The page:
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The Curious Case of the Last ‘Wild’ Monkeys in Europe

Gibraltar is a curious place. It is a small peninsula at the south corner of Spain, at the point where the Atlantic Ocean meets the Mediterranean Sea. Morocco is only eight miles across the water. Gibraltar is a British colony, one of the few remnants of the British Empire, and home to 30,000 people.

The peninsula is just 2.6 square miles, and consists mostly of sand, rock, and scrub. It is not an especially hospitable place, with little fresh water and few natural resources beyond sunshine and beaches. The plant and animal life is also fairly limited, with a few foxes and rabbits and a decent selection of frogs and lizards. It is a migratory stop for many birds, but they don’t breed or spend much time there. Gibraltar has few trees, just some hardy, shrunken wild olive trees and a bunch of imported palms, shrubs, and succulents from elsewhere in the British Empire, past and present.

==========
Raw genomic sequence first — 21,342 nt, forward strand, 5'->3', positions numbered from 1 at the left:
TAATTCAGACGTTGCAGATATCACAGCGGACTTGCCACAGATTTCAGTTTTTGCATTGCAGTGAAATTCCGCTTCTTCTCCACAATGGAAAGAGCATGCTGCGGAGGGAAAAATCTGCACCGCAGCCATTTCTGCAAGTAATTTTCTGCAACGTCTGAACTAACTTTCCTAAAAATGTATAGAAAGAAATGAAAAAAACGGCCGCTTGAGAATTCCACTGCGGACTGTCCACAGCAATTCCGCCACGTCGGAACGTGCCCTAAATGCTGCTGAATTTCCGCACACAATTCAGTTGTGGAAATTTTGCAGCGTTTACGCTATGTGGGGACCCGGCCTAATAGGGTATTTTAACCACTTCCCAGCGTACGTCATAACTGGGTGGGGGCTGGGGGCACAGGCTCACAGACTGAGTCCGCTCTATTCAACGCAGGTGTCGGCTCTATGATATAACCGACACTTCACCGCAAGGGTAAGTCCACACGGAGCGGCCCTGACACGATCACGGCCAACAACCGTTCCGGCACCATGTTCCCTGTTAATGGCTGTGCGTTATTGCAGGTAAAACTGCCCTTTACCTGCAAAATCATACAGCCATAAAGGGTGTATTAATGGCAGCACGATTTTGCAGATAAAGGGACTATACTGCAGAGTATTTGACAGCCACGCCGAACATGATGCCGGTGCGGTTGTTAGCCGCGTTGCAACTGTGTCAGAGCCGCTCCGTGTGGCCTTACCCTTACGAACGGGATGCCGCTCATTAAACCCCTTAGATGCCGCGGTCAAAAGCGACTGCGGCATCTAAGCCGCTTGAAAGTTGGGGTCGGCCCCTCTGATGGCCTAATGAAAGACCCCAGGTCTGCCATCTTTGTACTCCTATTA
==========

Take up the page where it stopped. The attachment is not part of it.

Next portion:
And yet there are also roughly 200 Barbary macaques, tailless monkeys native to Morocco and Algeria. On this small, dry peninsula, largely dedicated to tourism and the military, with barely any fresh water and few other mammals, are monkeys.

Monkeys and apes tend to live in warmer climates. They moved out of Europe during the last ice age. But the Barbary macaques have lived in Gibraltar continuously, at least since the early 17th century, when they were included in the first history of the area. Why the monkeys have flourished on the small and inhospitable peninsula is a story you can read at Atlas Obscura.

(Image credit: Nathan Harig)

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